With only 12 episodes, the series has to juggle between world-building, moving the plot, and developing characters. It does a good job in bringing in other important characters despite their short introductions. Pacing is mixed and you could divide the series into two, with the first 8 episodes as set up and the last 4 as climax. I do like how both Echo and Nir each got entire episodes (with the latter after her first appearance) to basically establish their resolve during the series’ last act. Unfortunately, Mu got the short end of the stick and didn’t have much progression. She was mostly brainwashed during the latter third of the series and had her origins unceremoniously dropped right there and then, not to mention the lack of motivation.
On that note, the world-building in Listeners isn’t good. It’s framed along the search for Jimi Stonefree along with a good chunk of exposition in episode 10. Basically, the Earless just appeared out of nowhere and a war with the humans broke out, leading to Project Freedom, Jimi’s disappearance, and the appearance of Mu. Oh by the way, Mu is actually an Earless, who then referred to themselves as “Listeners”, and took the likeness of Jimi Stonefree. Not the most shocking of twists but I admit not seeing it a mile away so that’s a good thing, I guess? And of course, thanks to Echo, Mu, understanding, and the power of love, humans and the Listeners established peace and coexisted with each other.
I think this is also a good point to mention that while Listeners appears to be a show with music deep into its story, it’s actually just an aesthetic. It has the visual references, or how the world has lost the art of music thanks to the Earless attacks. But looking at the bigger picture, the main theme of the show isn’t really about music. You can basically change the musical elements, and replace the Earless with another set of monsters, and the story would still work. While the visuals and themes of Listeners are unique, it is still very much a generic mecha series underneath.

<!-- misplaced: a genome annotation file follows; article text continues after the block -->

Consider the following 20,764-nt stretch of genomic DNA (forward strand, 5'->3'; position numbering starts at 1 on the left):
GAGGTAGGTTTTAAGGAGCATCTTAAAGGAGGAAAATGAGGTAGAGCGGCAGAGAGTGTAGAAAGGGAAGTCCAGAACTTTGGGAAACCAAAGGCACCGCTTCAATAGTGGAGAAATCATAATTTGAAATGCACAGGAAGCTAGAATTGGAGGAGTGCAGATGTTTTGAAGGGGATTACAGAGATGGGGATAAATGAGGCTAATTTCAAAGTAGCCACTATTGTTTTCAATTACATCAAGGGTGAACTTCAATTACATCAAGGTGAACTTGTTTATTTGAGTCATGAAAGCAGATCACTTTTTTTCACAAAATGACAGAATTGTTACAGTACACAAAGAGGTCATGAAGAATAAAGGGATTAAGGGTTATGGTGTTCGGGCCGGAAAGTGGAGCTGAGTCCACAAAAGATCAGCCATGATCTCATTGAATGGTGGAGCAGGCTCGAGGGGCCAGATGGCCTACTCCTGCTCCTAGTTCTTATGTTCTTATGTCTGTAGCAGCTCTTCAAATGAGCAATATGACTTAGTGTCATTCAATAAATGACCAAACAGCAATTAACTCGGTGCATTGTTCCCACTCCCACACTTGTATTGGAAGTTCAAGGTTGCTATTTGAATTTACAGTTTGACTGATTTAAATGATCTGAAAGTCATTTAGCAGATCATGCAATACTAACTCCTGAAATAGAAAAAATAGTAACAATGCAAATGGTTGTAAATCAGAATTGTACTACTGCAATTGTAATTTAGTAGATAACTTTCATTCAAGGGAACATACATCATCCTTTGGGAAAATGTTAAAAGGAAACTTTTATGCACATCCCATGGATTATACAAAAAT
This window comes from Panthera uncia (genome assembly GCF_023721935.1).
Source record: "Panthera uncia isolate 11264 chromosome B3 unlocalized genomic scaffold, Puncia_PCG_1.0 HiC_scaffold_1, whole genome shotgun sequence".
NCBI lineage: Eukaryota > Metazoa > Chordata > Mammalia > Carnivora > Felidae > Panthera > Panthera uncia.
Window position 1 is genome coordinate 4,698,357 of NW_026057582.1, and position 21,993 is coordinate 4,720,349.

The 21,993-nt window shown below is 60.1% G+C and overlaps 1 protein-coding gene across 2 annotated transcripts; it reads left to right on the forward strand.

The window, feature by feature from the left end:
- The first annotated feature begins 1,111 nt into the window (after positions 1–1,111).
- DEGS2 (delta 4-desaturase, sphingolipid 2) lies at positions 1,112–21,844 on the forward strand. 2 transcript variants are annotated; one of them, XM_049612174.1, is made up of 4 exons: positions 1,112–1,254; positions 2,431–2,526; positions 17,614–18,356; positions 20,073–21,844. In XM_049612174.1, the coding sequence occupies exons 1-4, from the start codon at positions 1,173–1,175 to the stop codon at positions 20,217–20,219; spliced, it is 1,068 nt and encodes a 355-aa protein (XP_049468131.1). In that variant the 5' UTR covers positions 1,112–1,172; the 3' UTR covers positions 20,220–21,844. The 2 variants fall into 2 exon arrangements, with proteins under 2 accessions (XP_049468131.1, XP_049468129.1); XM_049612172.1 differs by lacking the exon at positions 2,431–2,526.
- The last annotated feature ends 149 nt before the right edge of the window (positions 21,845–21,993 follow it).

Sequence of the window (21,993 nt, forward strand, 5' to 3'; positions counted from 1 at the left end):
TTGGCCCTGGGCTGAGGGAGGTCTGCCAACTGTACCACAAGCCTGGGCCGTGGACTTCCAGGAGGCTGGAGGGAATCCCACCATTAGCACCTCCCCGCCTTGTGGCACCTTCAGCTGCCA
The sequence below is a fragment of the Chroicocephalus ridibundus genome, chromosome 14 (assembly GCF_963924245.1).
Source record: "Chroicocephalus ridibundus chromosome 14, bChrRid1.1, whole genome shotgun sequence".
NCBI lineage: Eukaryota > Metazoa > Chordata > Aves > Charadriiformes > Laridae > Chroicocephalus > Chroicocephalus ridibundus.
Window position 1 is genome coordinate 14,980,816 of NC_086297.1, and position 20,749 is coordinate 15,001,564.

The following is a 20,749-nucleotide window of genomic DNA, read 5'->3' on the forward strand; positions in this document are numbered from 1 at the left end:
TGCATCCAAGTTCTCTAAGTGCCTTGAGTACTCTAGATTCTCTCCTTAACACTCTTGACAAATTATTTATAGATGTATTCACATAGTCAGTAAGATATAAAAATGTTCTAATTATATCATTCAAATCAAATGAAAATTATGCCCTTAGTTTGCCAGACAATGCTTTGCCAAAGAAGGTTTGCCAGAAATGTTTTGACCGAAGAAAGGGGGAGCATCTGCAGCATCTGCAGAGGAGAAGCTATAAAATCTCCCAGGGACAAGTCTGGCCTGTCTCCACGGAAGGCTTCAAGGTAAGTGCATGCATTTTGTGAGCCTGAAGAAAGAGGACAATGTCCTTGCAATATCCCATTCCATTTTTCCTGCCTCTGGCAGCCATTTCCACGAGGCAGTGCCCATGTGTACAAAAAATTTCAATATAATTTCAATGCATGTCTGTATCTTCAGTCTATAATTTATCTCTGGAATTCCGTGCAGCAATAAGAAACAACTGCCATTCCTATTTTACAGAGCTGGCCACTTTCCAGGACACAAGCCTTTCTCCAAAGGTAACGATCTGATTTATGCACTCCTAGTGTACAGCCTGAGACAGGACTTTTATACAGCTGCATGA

Overall, Listeners is okay and still enjoyable. It has an interesting concept though at the end of the day, all those references contributed only to the show’s aesthetic, not so much with the plot. I’m inclined to think the 12 episode runtime wasn’t enough but then again, what more could they add with more episodes? If you’re a fan of both mecha and contemporary music, then you’ll be delighted with the homages but like I mentioned earlier, Listeners leaves a lot more to be desired.